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Frank Leibiger

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The new long-distance drivers: In the office and 4,000 kilometers away

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  • T-Systems and Ottopia: solution for autonomous driving and logistics
  • Sitting in Stuttgart, driving in Tel Aviv
  • “Global Innovation Award” from the innovation platform “Startup Autobahn”
Ori Gold steering a car in Tel Aviv – real-time from Stuttgart.

Ori Gold steering a car in Tel Aviv – real-time from Stuttgart.

Remote control a car from 4,000 kilometers away: The driver sits in Stuttgart, the car is driven over a test track in Tel Aviv. The project by T-Systems and startup company Ottopia convinced the judges at the innovation platform "Startup Autobahn". The two companies accepted an award for innovation in Stuttgart.

Ottopia’s technology is the basis for very concrete applications: The long-distance driver moves trailer and swap body at the truck yard. Or he transfers a finished car from the end of the production line to the parking lot. Or he jumps in when autonomous taxis encounter irregular cases. And the new long-distance driver never even leaves his office. 

Startup Autobahn” wants to bring companies together with startups to develop industrial innovations. "We chose Ottopia because it enables uninterrupted services even under difficult network conditions. For example, with the current public LTE networks in remote or poorly accessible locations. Or with many users in a single radio cell," explained Joachim Klink. He is responsible for Autonomous Driving and Integrated Mobility at T-Systems.

The partners are combining their competencies in the solution. Ottopia contributes its expertise in artificial intelligence that predicts networks behaviour and enables resilient video compression, and T-Systems its know-how in developing and operating services for networked vehicles. "We are proud to work with T-Systems," said Amit Rosenzweig, Founder and CEO of Ottopia, "because it brings unparalleled expertise in providing connectivity, networked vehicle solutions and mobility. We look forward to bringing a new offering to the market. It will not only save money but also save lives in many market segments."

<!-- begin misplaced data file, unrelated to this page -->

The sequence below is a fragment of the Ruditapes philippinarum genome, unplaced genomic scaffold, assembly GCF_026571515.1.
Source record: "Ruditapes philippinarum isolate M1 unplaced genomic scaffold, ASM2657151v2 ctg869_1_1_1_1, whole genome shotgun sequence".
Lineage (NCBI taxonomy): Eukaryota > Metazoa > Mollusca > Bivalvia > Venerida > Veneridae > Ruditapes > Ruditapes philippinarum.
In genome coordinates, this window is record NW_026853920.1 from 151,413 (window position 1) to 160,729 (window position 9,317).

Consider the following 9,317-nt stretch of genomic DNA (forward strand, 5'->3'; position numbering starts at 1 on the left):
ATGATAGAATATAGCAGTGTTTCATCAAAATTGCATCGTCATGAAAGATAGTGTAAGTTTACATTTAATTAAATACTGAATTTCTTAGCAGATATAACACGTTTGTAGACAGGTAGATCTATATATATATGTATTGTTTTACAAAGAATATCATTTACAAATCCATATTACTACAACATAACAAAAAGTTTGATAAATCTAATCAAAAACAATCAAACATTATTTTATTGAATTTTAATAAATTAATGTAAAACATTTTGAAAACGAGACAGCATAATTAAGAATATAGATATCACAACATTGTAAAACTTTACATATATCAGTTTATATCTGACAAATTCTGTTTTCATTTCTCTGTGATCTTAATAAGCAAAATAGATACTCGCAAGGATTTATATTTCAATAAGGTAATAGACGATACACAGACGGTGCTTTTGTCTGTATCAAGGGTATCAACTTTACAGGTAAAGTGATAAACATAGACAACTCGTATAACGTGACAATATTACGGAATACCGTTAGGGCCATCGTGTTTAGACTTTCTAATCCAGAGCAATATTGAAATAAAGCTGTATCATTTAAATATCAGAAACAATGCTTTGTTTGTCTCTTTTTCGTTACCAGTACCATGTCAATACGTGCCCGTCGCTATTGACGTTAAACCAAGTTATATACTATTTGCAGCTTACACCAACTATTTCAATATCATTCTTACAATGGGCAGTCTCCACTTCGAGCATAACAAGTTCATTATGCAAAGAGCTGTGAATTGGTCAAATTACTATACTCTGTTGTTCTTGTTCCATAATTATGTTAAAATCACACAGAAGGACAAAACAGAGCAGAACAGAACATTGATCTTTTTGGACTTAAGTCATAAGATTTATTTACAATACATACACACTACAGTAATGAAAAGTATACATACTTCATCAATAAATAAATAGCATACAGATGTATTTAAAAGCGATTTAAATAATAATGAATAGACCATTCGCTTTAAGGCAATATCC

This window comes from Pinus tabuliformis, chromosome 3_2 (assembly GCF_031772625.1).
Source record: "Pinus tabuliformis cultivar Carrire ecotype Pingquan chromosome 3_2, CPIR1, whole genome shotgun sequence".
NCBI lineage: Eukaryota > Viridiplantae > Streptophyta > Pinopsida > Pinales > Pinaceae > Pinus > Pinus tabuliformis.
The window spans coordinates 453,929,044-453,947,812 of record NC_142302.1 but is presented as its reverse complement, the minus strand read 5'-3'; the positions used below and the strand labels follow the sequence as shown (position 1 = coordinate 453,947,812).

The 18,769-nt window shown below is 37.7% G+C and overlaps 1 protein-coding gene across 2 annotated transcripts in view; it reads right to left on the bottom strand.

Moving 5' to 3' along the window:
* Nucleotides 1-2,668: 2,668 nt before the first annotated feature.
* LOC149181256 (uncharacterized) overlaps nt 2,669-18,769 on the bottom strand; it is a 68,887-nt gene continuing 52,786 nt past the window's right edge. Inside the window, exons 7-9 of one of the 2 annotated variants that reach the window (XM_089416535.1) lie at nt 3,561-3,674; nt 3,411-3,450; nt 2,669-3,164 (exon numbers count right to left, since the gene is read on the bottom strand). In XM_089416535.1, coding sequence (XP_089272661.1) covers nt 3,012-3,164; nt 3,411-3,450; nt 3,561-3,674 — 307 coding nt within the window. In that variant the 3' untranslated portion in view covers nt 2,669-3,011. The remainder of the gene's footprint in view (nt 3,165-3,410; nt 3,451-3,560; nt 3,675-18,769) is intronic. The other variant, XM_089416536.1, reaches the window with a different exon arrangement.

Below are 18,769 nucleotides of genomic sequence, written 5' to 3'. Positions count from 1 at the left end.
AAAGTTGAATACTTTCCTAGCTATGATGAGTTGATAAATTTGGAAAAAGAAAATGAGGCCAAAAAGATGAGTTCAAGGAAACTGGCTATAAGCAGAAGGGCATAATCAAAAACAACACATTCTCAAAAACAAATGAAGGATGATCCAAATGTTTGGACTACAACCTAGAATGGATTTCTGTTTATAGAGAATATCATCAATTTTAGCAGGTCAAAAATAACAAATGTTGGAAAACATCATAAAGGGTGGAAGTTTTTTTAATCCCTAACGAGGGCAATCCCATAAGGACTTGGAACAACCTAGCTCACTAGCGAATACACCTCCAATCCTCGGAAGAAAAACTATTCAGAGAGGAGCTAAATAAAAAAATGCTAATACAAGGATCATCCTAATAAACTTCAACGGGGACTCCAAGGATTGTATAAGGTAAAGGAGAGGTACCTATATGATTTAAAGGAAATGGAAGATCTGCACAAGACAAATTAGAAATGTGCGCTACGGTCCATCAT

The solution in detail

A central challenge for remote control, also known as “teleoperation”, is security and reliability under difficult network conditions. 5G will not be rolled out before the end of 2025. And current networks cannot always guarantee the bandwidth and latency for remote control of cars.

That's why Ottopia's technology uses artificial intelligence, among other things, to predict the quality of the mobile network in the next few seconds. Based on these forecasts, Ottopia constantly adjusts data rate and compression. The aim is to achieve the highest video quality with the least delay. This is important when transmitting a 360-degree video from a moving vehicle to a control center. Ottopia has applied multiple patents for its technology. The Israeli startup also builds and supplies safety algorithms. They can handle situations such as a sudden disconnection or unexpected dangers on the road. Finally, the on-board software ensures safety and protection under all conditions.

T-Systems integrates the core solution into the IT environment of car manufacturers or fleet operators. As a result, companies are already taking advantage of the benefits of the solution in the public LTE mobile communications network.

Please find photographs from the event here.

About Deutsche Telekom: Deutsche Telekom at a glance
About T-Systems: T-Systems company profile
About Ottopia: Ottopia company profile

 

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